The Cure and A Strange Whirring Noise

It occurs to me that I’ve posted a lot of advertisements lately, but not many zenrambles, and zenrambles at the very least amuse the Zen.

So yes, I’m listening to The Cure and A Strange Whirring Noise, both of which are coming out of my computer, but one of which doesn’t belong. I wonder how long it will be until this PC pops. Technology hates me. My typewriter never gives me this kind of trouble, but my typewriter isn’t, well, networked.

The Cure best-of/singles collection, The Cure Galore, I bought while wandering round the city this evening enjoying the rain. I like their clean sound. There’s nothing wishy-washy about The Cure. I also think Robert Smith looked a lot darker than his music sounds, which makes me think of Edward Scissorhands.

Edward Scissorhands was made by an American filmmaker. By startling coincidence, I recently travelled to the States. (How’s that for a subtle segue?) I wasn’t going to see Tim Burton, though (we don’t talk much anymore); I was going to see three people: a dear friend in Milwaukee, Fonzie, and Neil Gaiman.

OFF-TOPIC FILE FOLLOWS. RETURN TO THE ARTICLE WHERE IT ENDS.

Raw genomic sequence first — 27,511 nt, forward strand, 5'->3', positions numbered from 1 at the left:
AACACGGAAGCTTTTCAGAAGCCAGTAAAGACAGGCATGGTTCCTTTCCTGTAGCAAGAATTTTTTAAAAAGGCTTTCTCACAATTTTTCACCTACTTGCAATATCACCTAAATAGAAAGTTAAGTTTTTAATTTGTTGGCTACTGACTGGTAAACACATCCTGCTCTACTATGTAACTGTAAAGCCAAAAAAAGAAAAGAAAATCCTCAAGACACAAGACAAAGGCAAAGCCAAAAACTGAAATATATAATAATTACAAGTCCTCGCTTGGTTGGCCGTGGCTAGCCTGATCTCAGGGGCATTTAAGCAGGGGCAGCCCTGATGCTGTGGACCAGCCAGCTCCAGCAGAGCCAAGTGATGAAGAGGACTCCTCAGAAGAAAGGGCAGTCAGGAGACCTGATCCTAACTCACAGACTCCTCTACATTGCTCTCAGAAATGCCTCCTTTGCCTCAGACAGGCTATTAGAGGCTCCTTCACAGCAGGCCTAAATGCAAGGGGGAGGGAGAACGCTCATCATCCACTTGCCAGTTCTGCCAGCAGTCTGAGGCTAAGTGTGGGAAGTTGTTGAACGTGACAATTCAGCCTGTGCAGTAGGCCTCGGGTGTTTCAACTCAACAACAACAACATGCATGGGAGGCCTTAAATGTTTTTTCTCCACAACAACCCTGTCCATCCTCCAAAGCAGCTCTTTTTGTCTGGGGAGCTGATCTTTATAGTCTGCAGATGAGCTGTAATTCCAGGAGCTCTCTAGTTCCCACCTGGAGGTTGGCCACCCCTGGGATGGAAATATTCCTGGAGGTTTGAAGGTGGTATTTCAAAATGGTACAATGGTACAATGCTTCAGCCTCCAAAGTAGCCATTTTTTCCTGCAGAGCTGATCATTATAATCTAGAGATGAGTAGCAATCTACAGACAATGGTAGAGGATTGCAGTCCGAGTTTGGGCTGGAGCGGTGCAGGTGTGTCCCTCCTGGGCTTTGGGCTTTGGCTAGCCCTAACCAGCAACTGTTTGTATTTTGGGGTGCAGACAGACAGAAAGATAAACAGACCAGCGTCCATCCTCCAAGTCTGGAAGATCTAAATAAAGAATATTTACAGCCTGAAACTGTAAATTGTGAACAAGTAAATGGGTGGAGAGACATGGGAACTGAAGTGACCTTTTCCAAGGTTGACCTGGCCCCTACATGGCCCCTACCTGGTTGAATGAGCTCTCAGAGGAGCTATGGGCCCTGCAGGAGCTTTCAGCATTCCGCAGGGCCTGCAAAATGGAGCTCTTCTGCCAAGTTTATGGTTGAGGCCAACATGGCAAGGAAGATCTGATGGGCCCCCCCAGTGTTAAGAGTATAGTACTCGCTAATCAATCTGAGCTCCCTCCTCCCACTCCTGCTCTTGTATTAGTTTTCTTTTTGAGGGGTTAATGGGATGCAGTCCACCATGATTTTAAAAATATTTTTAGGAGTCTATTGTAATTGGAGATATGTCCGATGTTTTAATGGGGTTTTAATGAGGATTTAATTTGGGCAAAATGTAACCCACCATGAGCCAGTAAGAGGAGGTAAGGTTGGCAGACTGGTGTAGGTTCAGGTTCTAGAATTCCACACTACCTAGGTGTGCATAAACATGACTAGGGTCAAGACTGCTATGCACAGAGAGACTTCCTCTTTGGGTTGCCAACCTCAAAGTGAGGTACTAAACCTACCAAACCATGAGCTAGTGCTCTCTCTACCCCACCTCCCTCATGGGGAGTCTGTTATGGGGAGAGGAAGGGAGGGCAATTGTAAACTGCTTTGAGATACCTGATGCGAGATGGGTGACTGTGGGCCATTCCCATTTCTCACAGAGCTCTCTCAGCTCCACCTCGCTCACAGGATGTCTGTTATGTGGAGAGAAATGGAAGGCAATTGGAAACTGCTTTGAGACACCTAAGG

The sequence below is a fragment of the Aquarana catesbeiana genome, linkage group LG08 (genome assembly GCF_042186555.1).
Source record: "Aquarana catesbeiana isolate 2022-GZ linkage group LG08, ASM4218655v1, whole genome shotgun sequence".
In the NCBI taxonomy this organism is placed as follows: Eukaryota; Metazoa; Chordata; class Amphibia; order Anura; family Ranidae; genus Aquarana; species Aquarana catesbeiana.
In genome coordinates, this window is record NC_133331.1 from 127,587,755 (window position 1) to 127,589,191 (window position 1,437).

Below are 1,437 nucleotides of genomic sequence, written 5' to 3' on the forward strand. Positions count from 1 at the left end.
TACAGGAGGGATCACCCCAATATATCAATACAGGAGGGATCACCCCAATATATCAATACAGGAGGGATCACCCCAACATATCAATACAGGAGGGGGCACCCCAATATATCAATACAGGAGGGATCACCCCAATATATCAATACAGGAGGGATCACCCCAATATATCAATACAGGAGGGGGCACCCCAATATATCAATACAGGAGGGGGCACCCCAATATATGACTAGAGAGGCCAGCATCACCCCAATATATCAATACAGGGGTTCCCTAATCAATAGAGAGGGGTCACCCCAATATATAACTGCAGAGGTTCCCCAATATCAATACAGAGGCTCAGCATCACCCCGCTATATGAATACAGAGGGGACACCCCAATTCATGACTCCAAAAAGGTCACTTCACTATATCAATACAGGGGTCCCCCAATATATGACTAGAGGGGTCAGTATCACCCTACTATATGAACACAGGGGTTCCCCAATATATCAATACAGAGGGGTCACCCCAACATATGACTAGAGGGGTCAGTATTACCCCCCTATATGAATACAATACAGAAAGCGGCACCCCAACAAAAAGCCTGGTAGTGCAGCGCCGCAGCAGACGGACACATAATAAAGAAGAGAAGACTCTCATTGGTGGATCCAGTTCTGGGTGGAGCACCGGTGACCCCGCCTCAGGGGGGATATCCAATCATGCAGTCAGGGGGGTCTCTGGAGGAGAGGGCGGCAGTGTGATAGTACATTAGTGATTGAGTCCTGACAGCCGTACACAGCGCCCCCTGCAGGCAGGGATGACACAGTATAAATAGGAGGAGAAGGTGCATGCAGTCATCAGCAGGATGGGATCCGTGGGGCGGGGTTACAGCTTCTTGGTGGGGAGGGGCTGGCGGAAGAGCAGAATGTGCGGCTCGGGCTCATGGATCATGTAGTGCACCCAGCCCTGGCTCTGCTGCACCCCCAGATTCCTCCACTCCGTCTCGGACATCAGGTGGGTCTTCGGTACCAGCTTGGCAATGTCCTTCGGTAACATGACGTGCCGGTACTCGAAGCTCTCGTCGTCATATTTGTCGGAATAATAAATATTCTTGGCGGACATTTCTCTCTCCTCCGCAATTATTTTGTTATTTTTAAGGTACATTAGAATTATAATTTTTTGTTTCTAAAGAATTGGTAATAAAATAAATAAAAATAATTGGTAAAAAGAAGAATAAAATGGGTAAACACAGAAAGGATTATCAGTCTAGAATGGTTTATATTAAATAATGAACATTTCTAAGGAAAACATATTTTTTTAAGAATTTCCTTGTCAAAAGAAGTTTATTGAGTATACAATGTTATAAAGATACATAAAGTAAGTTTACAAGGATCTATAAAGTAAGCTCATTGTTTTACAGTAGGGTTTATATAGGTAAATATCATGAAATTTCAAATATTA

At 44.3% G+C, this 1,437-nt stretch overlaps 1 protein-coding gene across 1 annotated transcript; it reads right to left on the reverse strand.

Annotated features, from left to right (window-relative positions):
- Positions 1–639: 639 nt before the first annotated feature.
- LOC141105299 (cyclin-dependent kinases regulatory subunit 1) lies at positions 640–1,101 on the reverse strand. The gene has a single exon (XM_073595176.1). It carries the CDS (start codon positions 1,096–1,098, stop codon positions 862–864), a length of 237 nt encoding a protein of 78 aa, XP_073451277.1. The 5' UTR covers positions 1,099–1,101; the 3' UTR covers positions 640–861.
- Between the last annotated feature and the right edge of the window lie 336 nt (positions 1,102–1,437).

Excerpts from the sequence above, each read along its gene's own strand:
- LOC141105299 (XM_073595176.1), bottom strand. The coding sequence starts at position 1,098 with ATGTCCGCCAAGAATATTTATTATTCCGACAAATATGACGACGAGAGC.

I found all three, and I didn’t even have to go very far.

I stayed with my friend’s family in Milwaukee, and in the first week headed downtown to find the Fonz. Wisconsin buses are like Brisbane buses, and we had to thump the bus stop with the enthusiasm of Fonzie himself to make the bus materialise. We weren’t sure where to get off, either, but again, the Fonz guided us, and—though we pressed the buzzer more or less at random—the bus stopped directly opposite His Coolness. And here he is, standing immortal, Milwaukee’s own bronze Fonz:

Fonzie Milwaukee

Fonzie’s luck stayed with us throughout the day. Later, I found a book dated 1768 in a second-hand book warehouse (like Black Books x 1000000), previously owned by Lady Douglas, Scottish painter. She was 18 at the time the book was published. The book itself, Orlando Innamorato (Orlando in Love), is deliciously bound and ancient and smells wonderful.


Back to the 50s. I became quite addicted to cheesy 50s-themed soda fountains, milkbars and diners in the US, and I’m very sad that they don’t abound in Australia. Leon’s, a drive-in frozen custard (oh my! tasty stuff) joint, is said to be the place  that the Happy Days diner was based on. Though I couldn’t see the link, they did do ambrosail sundaes.

But I digress. Neil Gaiman (and how he escaped me!). For my last weekend, we caught the bus down to Chicago and stayed in a hostel in the city’s centre. After getting thoroughly lost (I’ll read the map in future, thanks), we realised our hostel was just down the road from the Printer’s Row literary festival. Nice coincidence. Not only that, Neil, whom I was intending to hunt down somehow, happened to be giving a speech there.

Unfortunately for me, Neil is smart and the event was booked out, so I wasn’t able to talk to him about whether it would be okay for me to take a bubble bath with Amanda Palmer at his house. But I was this close.